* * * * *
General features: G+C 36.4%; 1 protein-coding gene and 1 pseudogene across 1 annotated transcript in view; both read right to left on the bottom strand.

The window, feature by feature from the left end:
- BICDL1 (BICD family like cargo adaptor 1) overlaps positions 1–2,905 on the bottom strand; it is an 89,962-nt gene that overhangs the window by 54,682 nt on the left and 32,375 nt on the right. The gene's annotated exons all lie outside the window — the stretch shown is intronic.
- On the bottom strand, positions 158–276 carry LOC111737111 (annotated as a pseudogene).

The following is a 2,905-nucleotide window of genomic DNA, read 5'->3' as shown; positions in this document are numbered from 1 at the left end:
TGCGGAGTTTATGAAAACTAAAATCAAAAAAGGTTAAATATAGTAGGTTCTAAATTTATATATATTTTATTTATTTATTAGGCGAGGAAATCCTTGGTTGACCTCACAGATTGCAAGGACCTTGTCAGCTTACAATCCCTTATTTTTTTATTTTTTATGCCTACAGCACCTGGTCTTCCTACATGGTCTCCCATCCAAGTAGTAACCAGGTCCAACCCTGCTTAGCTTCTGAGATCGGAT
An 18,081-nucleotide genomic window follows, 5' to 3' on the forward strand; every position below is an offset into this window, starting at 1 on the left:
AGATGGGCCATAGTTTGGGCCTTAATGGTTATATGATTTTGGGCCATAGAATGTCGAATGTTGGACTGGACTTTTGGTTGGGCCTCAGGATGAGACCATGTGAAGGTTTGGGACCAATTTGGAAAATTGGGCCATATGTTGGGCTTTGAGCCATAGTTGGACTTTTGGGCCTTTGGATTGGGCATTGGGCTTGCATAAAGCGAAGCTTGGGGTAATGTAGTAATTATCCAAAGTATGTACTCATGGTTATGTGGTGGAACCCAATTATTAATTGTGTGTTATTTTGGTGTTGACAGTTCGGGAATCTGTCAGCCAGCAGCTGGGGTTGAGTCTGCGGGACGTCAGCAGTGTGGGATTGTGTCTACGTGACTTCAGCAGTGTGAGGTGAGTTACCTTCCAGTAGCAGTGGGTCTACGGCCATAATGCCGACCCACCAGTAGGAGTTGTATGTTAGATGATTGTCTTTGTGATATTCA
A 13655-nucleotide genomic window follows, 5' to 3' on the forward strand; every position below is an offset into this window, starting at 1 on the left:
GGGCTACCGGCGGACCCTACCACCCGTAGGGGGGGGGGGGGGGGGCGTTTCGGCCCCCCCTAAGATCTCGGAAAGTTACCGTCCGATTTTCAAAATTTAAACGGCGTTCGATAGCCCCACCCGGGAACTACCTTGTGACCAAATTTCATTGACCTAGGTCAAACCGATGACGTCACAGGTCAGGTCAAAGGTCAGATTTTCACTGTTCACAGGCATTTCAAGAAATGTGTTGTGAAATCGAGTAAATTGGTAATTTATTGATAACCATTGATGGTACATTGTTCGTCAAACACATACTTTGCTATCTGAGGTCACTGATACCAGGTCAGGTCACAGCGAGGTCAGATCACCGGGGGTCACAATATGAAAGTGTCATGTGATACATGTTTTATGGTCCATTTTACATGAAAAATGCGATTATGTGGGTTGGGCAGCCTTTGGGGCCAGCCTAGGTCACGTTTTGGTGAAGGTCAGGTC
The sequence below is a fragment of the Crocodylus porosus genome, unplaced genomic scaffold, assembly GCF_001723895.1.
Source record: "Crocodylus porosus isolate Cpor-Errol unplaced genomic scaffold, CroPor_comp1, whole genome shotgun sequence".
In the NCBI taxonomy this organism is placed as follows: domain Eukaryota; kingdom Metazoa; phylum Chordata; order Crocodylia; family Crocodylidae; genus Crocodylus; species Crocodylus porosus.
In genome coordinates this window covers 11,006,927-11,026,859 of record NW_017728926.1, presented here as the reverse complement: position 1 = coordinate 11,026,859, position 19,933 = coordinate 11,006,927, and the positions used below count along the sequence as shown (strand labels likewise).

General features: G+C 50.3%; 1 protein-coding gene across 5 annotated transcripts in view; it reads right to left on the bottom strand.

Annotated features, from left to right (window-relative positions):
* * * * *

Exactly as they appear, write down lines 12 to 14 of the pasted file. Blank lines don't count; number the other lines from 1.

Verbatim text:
Source record: "Crocodylus porosus isolate Cpor-Errol unplaced genomic scaffold, CroPor_comp1, whole genome shotgun sequence".
In the NCBI taxonomy this organism is placed as follows: domain Eukaryota; kingdom Metazoa; phylum Chordata; order Crocodylia; family Crocodylidae; genus Crocodylus; species Crocodylus porosus.
In genome coordinates this window covers 11,006,927-11,026,859 of record NW_017728926.1, presented here as the reverse complement: position 1 = coordinate 11,026,859, position 19,933 = coordinate 11,006,927, and the positions used below count along the sequence as shown (strand labels likewise).